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Only months after terrorists used airliners to decimate the World Trade Center and anthrax to shut down Congress, the United States hosted the Winter Olympics in Utah. During the Games, a Bay Area team won a gold medal -- in the peace and security competition.
Before the Olympics began, about 40 people -- many of them scientists from the Lawrence Livermore National Laboratory -- took over the Utah Department of Public Health. They came armed with black boxes, each about the size of a fax machine, that had been developed at Livermore and constitute perhaps the highest achievement in American counterterrorism technology: the DNA analyzer.
These boxes (which also come in a smaller, brick-size version known as the Handheld Advanced Nucleic Acid Analyzer) use a biochemical process called polymerase chain reaction, or PCR, to analyze the genetic material of living organisms suspended in water samples. Then, via a computerized system of fluorescent tagging and matching, the machine compares those analyses with the DNA patterns of anthrax and other known agents of biological warfare or terror. (For security reasons, the Livermore lab will not say exactly what it is able to identify.)
Another, less developed machine, the Autonomous Pathogen Detection System, is designed to continuously "sniff" the air in a building or arena, much like a smoke detector, and analyze the DNA of certain pathogens that might be present.
The systems, of course, are primarily aimed at detecting biological hazards so that people can be evacuated before they're infected in a bioterror attack, or at least be treated before they're too sick. A side benefit of DNA-sniffing research is that once sniffing for bioterror agents such as anthrax, bubonic plague, botulism, and smallpox has been mastered, it's a short technological step to sniffing for other organisms. So-called sick buildings might soon be diagnosed with the same type of DNA analyzer used this winter in Salt Lake City. It should, therefore, come as no surprise that commercial rights to the handheld analyzer and its larger cousins have been licensed to private firms in Maryland and Texas.
And in exactly this way, counterterrorism appears to be on the verge of becoming a new growth industry -- one that will have a huge impact on the Bay Area science community and economy.
A handful of Bay Area laboratories are poised to receive a payload of federal money targeted at national security research in the biotechnology and information technology fields. In June, President George W. Bush signed the Public Health, Security, and Bioterrorism Preparedness Response Act, which earmarked nearly $3 billion for counterterrorism measures, including biotechnology research and development. Lawrence Livermore National Laboratory's budget for its Non-Proliferation, Arms Control, and International Security Directorate, which includes counterterrorism research, jumped $80 million in the past year. And the National Institutes of Health -- the major funding source for biological research at the University of California campuses -- have increased funding related to infectious disease by more than 16 percent.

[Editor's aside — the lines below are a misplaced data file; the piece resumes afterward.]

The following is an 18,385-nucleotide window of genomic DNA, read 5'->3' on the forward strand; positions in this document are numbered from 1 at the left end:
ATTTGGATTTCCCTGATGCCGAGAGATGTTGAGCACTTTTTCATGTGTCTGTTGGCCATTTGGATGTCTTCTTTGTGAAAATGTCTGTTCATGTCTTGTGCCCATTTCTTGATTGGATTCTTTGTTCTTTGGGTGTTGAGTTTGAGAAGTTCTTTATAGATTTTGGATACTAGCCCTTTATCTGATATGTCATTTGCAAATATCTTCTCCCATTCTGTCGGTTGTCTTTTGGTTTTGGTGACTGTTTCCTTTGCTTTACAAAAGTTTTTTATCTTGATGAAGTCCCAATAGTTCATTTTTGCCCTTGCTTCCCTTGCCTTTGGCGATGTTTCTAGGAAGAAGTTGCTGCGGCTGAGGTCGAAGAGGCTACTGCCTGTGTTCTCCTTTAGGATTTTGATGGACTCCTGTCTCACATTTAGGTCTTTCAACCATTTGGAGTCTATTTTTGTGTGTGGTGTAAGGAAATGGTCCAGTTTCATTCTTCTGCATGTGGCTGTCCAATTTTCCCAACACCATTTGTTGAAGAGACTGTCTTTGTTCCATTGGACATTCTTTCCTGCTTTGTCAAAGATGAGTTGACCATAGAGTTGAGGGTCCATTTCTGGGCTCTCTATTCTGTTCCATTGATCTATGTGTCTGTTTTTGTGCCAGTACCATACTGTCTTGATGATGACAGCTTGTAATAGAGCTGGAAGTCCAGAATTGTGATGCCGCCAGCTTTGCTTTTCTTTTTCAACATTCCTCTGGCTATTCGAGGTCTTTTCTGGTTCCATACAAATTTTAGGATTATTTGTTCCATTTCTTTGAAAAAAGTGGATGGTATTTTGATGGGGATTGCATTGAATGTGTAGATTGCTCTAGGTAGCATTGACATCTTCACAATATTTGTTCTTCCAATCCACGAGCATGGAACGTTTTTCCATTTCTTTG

Certainly, the federal money is being welcomed by local scientists, and research is proceeding apace. Livermore's air-sniffing systems are only a few in a host of technological gadgets that seem like science fiction but are as real as ground zero: a portable neutron detector that can examine cargo containers, from the outside, for nuclear weapons; human antibodies, manufactured in the lab, that can fight the deadly infections of biological weaponry; microbes that can seek out and neutralize bioterror agents; and information technology that can trace almost any chemical compound or recognize speech, eye, and fingerprint patterns.
But the new era of government-funded counterterror research has already begun to raise fundamental questions about control.
Many scientists are wondering whether, in an age when disease can be used as a weapon of mass destruction, biological research may soon be shrouded in the type of secrecy that characterized nuclear research efforts during the Cold War -- a secrecy that undermines the scientific openness that, many researchers feel, has led to U.S. pre-eminence in the biotechnology field.
There is also growing discomfort among researchers with a new reality: To have worked scientifically with certain biological agents is to be, like federal anthrax researcher Steven Hatfill, a suspect when terror strikes.
Regulators, meanwhile, are wrestling with entirely new paths for the approval of biological discoveries that have anti-terror applications as well as other uses that might be marketed to the public at large. For theoretical example, if and when a multipurpose anti-bioterror vaccine becomes available, who will make the profit on its sale?
The infrastructure for counterterror research is being configured as you read this story. The balance between government funding and government control of what is almost certain to become one of the nation's major growth industries is being struck -- but on an ad hoc basis, with little public debate, and almost nothing that might be called long-term planning.
By the time anthrax showed up in a Senate office building just a month after the Sept. 11 attacks, much of the Livermore lab was already operating on 24-hour, seven-day-a-week shifts. Its scientists had been deployed all over the country; at the World Trade Center collapse, they monitored the air for contamination.